Loose pucks: Did you think your song and dance and your superstition would help you?
Three things that are makin’ it:
1) Heading to Pittsburgh.
Not that we ever envisioned a life in which we would be actively anticipating a trip to Pittsburgh, especially after what Bret Hart — rather accurately — said about it that one time, but here we are, just about 30 hours before the biggest game anyone has ever seen Lowell play. Can we just go to sleep for exactly that long? Please?
2) Supreme confidence.
We’ve said it again and again during this run, but we’ve gone into pretty much every Lowell game since the home loss to Providence knowing, absolutely and unequivocally, that the River Hawks would walk away victorious. We probably wouldn’t have predicted the ways some of these wins have broken — edging Maine in overtime, laying a devastating beatdown on Wisconsin, etc. — but certainly the feeling walking into each of those games, and we’ve been at all of them, was that these were slam-dunk, no-doubt results. While others sweated out the one-goal results, we sat back and laughed and how cute it was to see Maine and Providence and BU and UNH play at being “in” games late. They were never in those games. Lowell always had them well in hand. So it is with Thursday’s game with Yale.
3) It’s almost here.
Just imagine the joy we are going to take from watching all this play out. Just imagine it.
Two things that staying behind:
1) River Hawks are real.
One of the most common jokes pathetic would-be yukksters bring up about Lowell’s fearsome mascot, the River Hawk, is that they do not exist. And while we have neither the time nor inclination to wade through the high school and, if we’re stretching credulity to its breaking point, college transcripts of these people whose career ceilings likely reach mere “tank wipe,” we would guess there aren’t too many ornithology courses on there. The fact of the matter is that a River Hawk is another name for a bird of prey called an osprey, which, as the moniker implies, lives by rivers and feeds largely on fish. And hey, wouldn’t you know it, ospreys also bear a striking resemblance to Rowdy the River Hawk. So the next time someone tries to tell you River Hawks aren’t real, you don’t need to point only to the results of the last two seasons to prove them wrong. You can also tell ’em to hit a search engine.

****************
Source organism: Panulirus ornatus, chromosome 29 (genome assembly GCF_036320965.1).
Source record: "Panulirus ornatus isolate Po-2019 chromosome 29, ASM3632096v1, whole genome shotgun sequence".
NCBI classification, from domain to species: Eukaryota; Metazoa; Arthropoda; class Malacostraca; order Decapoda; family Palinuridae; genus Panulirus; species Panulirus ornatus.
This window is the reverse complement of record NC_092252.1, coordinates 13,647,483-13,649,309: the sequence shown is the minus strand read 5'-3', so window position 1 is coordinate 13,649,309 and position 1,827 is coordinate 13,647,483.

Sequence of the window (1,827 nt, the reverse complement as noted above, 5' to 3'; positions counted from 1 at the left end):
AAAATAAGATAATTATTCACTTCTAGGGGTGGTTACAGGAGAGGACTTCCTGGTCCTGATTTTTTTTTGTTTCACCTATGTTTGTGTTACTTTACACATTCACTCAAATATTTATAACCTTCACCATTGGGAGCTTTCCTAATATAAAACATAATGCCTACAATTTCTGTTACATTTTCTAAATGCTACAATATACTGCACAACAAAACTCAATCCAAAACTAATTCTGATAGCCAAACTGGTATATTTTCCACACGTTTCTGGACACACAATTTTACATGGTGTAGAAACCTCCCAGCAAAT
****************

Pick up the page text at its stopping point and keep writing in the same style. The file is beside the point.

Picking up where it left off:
2) Choking down more media drivel.
We understand that, to a certain extent, the college hockey media has to sit there and pretend that the Frozen Four is going to be in any way interesting, but if we hear one more story about how this is great for hockey in Connecticut (it’s not) or how any old team has a chance because of everyone’s lack of experience, we might just lose it. Again, you have to come up with something, anything really, to make this seem like a competitive field in Pittsburgh, but we’re talking about three Glass Joes and one Mike Tyson in the first 1:30 of the first round. Half the reason we’re glad it’s almost Thursday is that we won’t have to hear another word about two of these rather crummy teams.
Stat of the Week
Last week we examined the incredible defense Lowell has posted in its tidy little run of playoff success, but now we’re thinking a bit bigger. Over the last 10 games, the River Hawks have allowed just 10 goals, which is obviously a very impressive run. But is it the best in Lowell history?
Nope. While it’s certainly the most impressive run including playoff games (and by a pretty wide margin, actually, since you’ll recall that Lowell does not traditionally have much success in the postseason, due largely to a vast conspiracy against the team), it’s actually not quite so good as the run put together by Jimi St. John, Cam McCormick, and the team’s defensive structure in 2001-02.
From Nov. 10 to Dec. 29, 2001, that team simply dominated defensively, allowing just eight goals in 10 games, thanks in large part to six shutouts during that stretch. Those wins included back-to-back 1-0 wins at UNH and hosting Amherst, then a 3-2 win at Mullins Center, a 4-0 win against Army, a 3-0 shutout at UNion, a 3-2 win hosting BU, a North Country sweep of 4-0 at St. Lawrence and 3-2 at Clarkson, then a 2-0 win against Harvard in the Denver Cup before a 2-1 loss against the hosts of that tournament in its championship game.
Of course, that was in the days of college hockey being an absolute feast for goaltenders — remember that the vast majority of the league’s best goaltending performances came in the first half of the last decade, and that’s for a reason — so to see the team doing it now, when offense is slightly more free-wheeling, is extraordinary. And yet, because it’s this particular Lowell team, very ordinary indeed.
I told you I was going to eat you up
You know the gimmick by now: Two Minutes’ Hate tomorrow morning. Preview early game day. Game thoughts relatively soon after the River Hawks wrap up another easy W. Good work everyone. Thanks for your support.